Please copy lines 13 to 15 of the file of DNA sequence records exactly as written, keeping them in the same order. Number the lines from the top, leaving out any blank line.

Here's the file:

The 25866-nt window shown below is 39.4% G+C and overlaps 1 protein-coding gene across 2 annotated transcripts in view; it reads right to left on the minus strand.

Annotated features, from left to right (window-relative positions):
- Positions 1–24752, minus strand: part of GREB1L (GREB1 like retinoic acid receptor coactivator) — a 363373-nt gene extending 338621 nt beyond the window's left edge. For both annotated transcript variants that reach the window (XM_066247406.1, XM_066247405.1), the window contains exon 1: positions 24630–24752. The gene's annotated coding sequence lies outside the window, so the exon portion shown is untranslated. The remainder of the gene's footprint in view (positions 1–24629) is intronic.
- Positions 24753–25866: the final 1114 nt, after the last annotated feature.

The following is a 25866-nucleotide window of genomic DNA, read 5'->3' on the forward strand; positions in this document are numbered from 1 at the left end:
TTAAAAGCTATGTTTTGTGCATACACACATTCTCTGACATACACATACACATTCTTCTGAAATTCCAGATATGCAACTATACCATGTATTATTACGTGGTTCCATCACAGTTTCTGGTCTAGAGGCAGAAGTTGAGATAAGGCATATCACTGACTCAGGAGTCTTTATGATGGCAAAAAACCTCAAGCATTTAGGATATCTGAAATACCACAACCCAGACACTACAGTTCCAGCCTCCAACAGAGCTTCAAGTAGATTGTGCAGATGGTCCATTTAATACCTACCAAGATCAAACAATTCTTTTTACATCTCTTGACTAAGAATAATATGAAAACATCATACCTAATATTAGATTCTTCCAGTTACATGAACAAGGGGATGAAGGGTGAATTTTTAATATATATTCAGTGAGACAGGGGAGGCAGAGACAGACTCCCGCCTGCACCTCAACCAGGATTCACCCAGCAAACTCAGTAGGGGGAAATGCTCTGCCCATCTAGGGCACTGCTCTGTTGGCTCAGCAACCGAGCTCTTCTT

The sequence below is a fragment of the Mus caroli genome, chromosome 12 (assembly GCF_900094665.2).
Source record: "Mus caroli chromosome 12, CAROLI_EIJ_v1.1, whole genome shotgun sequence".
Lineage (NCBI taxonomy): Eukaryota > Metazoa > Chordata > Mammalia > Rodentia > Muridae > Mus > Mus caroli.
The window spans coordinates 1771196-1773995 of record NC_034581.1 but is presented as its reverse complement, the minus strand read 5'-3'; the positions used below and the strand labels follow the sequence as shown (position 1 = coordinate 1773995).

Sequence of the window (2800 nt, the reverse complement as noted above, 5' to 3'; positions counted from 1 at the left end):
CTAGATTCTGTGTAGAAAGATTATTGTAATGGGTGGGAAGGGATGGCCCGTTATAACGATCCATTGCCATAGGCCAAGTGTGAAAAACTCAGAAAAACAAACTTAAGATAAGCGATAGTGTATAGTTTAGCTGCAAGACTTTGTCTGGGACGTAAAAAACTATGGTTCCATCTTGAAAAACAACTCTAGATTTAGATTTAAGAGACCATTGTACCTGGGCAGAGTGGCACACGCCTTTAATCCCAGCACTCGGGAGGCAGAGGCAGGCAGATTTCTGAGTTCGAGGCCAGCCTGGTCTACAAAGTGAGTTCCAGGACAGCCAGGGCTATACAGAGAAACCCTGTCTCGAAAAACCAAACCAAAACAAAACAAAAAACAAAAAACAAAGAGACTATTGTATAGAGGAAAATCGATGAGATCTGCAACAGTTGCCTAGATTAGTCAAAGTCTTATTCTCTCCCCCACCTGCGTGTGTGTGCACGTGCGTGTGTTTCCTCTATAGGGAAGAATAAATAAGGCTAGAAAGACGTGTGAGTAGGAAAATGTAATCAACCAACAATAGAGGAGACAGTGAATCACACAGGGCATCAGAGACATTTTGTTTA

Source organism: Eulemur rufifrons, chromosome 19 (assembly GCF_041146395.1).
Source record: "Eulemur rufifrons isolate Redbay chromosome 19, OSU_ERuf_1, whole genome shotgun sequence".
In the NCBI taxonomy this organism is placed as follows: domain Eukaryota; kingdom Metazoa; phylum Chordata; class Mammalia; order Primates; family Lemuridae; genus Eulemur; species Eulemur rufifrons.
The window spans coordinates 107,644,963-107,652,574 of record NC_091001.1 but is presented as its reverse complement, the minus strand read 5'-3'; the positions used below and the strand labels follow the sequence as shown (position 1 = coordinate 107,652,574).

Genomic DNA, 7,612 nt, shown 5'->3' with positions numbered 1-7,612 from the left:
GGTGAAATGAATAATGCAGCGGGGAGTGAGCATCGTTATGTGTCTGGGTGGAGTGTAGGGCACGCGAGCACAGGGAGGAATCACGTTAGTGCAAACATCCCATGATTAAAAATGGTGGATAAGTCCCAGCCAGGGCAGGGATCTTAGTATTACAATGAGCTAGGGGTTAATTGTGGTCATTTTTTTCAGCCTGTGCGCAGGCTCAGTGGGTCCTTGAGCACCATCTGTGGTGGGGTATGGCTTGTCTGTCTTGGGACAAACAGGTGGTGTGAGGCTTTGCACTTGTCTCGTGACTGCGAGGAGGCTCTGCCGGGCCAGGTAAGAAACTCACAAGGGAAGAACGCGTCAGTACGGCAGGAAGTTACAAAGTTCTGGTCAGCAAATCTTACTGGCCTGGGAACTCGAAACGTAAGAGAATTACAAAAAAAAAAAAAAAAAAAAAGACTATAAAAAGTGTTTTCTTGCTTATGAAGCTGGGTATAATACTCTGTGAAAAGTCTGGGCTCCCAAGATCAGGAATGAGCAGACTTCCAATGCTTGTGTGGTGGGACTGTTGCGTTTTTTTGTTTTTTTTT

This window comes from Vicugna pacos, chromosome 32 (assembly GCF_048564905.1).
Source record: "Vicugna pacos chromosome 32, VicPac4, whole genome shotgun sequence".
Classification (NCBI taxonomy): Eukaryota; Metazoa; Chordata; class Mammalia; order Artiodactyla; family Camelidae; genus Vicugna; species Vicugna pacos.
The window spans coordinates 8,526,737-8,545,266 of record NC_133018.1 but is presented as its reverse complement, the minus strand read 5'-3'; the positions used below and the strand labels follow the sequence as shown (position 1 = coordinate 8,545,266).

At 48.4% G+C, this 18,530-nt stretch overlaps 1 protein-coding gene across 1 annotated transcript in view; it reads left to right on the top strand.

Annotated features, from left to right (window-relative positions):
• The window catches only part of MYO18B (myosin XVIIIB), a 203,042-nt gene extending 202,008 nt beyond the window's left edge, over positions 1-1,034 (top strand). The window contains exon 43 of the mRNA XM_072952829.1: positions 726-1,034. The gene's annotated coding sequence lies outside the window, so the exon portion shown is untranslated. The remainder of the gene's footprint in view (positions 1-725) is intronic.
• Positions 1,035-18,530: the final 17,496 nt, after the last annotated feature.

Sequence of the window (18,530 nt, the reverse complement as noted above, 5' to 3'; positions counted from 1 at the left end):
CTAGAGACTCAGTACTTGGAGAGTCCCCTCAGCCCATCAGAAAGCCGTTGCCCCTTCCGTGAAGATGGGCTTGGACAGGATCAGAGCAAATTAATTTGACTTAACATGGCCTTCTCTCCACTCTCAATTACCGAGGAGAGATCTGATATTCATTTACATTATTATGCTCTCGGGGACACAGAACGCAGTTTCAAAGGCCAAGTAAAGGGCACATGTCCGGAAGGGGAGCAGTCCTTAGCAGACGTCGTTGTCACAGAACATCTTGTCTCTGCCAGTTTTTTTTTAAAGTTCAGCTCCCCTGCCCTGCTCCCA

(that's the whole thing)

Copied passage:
Source organism: Eulemur rufifrons, chromosome 19 (assembly GCF_041146395.1).
Source record: "Eulemur rufifrons isolate Redbay chromosome 19, OSU_ERuf_1, whole genome shotgun sequence".
In the NCBI taxonomy this organism is placed as follows: domain Eukaryota; kingdom Metazoa; phylum Chordata; class Mammalia; order Primates; family Lemuridae; genus Eulemur; species Eulemur rufifrons.